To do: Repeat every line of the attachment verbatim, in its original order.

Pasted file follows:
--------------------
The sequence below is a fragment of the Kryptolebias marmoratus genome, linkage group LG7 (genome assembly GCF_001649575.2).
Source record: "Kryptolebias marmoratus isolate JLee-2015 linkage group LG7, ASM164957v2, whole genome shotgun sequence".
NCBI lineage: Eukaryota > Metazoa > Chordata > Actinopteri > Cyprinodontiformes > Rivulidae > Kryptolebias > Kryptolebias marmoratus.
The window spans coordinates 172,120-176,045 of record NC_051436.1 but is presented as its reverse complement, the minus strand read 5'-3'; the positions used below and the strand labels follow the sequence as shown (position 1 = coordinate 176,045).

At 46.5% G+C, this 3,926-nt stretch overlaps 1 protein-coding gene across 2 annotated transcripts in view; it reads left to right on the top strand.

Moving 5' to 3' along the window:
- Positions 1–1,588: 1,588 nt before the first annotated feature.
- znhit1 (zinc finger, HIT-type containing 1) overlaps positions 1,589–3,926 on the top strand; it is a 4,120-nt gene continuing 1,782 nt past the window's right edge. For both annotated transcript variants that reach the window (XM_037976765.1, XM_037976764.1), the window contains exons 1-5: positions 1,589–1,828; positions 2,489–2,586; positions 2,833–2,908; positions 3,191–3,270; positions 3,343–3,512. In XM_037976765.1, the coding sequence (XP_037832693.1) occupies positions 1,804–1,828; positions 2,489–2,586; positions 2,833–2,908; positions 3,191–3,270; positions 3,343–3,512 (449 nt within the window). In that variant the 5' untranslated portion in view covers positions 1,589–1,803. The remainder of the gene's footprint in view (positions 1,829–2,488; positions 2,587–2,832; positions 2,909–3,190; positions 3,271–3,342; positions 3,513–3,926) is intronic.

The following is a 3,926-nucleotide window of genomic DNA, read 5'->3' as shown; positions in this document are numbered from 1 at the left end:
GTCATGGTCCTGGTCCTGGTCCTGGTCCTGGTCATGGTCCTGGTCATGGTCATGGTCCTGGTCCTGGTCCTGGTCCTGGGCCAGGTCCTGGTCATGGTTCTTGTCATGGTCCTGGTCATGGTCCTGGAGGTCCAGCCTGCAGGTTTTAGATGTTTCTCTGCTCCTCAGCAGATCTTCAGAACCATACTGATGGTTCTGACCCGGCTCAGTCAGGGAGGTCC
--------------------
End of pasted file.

The sequence below is a fragment of the Kryptolebias marmoratus genome, linkage group LG7 (genome assembly GCF_001649575.2).
Source record: "Kryptolebias marmoratus isolate JLee-2015 linkage group LG7, ASM164957v2, whole genome shotgun sequence".
NCBI lineage: Eukaryota > Metazoa > Chordata > Actinopteri > Cyprinodontiformes > Rivulidae > Kryptolebias > Kryptolebias marmoratus.
The window spans coordinates 172,120-176,045 of record NC_051436.1 but is presented as its reverse complement, the minus strand read 5'-3'; the positions used below and the strand labels follow the sequence as shown (position 1 = coordinate 176,045).

At 46.5% G+C, this 3,926-nt stretch overlaps 1 protein-coding gene across 2 annotated transcripts in view; it reads left to right on the top strand.

Moving 5' to 3' along the window:
- Positions 1–1,588: 1,588 nt before the first annotated feature.
- znhit1 (zinc finger, HIT-type containing 1) overlaps positions 1,589–3,926 on the top strand; it is a 4,120-nt gene continuing 1,782 nt past the window's right edge. For both annotated transcript variants that reach the window (XM_037976765.1, XM_037976764.1), the window contains exons 1-5: positions 1,589–1,828; positions 2,489–2,586; positions 2,833–2,908; positions 3,191–3,270; positions 3,343–3,512. In XM_037976765.1, the coding sequence (XP_037832693.1) occupies positions 1,804–1,828; positions 2,489–2,586; positions 2,833–2,908; positions 3,191–3,270; positions 3,343–3,512 (449 nt within the window). In that variant the 5' untranslated portion in view covers positions 1,589–1,803. The remainder of the gene's footprint in view (positions 1,829–2,488; positions 2,587–2,832; positions 2,909–3,190; positions 3,271–3,342; positions 3,513–3,926) is intronic.

The following is a 3,926-nucleotide window of genomic DNA, read 5'->3' as shown; positions in this document are numbered from 1 at the left end:
GTCATGGTCCTGGTCCTGGTCCTGGTCCTGGTCATGGTCCTGGTCATGGTCATGGTCCTGGTCCTGGTCCTGGTCCTGGGCCAGGTCCTGGTCATGGTTCTTGTCATGGTCCTGGTCATGGTCCTGGAGGTCCAGCCTGCAGGTTTTAGATGTTTCTCTGCTCCTCAGCAGATCTTCAGAACCATACTGATGGTTCTGACCCGGCTCAGTCAGGGAGGTCC